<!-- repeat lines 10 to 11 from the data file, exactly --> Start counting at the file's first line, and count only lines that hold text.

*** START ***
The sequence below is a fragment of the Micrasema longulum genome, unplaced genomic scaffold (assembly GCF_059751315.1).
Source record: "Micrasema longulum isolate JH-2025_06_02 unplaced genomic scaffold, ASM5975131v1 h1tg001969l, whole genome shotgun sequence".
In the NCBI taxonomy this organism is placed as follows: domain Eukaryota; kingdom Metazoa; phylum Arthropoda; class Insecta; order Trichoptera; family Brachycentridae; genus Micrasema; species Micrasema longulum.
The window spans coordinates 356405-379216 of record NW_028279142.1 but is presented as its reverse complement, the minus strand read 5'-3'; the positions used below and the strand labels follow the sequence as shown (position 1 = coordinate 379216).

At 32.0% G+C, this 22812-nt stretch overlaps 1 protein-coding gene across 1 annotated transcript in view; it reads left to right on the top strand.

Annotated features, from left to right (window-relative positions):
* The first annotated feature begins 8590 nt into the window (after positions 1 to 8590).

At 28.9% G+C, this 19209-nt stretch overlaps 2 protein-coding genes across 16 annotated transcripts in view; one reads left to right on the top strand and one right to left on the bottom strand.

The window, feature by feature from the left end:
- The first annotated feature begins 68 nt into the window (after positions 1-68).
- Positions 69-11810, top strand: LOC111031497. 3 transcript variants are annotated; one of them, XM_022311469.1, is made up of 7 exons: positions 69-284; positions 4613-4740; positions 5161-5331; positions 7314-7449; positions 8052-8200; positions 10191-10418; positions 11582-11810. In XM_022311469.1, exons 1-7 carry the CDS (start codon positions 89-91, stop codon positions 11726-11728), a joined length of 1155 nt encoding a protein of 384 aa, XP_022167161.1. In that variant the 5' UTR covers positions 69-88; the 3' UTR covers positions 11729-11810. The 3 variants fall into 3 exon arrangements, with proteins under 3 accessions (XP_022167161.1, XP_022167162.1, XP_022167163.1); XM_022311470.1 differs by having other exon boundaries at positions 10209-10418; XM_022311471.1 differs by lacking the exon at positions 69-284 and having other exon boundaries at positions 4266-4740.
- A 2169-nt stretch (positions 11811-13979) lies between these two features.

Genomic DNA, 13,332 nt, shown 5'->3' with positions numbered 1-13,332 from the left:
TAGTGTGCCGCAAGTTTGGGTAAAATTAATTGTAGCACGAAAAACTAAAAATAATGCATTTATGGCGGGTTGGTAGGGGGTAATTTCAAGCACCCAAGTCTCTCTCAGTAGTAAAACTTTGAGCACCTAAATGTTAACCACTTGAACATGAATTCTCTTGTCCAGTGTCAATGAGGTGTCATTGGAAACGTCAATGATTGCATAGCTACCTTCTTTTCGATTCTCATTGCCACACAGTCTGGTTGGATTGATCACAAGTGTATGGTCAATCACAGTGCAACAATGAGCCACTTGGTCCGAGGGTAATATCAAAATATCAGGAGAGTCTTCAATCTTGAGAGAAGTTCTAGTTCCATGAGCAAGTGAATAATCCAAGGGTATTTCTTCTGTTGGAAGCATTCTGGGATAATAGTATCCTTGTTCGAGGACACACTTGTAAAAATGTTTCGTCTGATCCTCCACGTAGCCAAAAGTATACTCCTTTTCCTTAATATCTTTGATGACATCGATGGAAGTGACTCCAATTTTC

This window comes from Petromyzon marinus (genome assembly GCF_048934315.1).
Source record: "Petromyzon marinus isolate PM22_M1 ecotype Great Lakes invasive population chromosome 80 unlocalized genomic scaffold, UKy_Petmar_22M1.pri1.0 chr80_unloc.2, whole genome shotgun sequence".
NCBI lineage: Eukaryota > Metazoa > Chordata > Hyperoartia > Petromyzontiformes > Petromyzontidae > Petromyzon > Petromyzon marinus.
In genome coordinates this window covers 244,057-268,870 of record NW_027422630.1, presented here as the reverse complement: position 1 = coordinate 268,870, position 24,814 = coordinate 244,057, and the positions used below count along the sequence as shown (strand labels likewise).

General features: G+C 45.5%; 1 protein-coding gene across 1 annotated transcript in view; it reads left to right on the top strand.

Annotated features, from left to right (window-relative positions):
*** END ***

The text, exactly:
- The first annotated feature begins 68 nt into the window (after positions 1-68).
- Positions 69-11810, top strand: LOC111031497. 3 transcript variants are annotated; one of them, XM_022311469.1, is made up of 7 exons: positions 69-284; positions 4613-4740; positions 5161-5331; positions 7314-7449; positions 8052-8200; positions 10191-10418; positions 11582-11810. In XM_022311469.1, exons 1-7 carry the CDS (start codon positions 89-91, stop codon positions 11726-11728), a joined length of 1155 nt encoding a protein of 384 aa, XP_022167161.1. In that variant the 5' UTR covers positions 69-88; the 3' UTR covers positions 11729-11810. The 3 variants fall into 3 exon arrangements, with proteins under 3 accessions (XP_022167161.1, XP_022167162.1, XP_022167163.1); XM_022311470.1 differs by having other exon boundaries at positions 10209-10418; XM_022311471.1 differs by lacking the exon at positions 69-284 and having other exon boundaries at positions 4266-4740.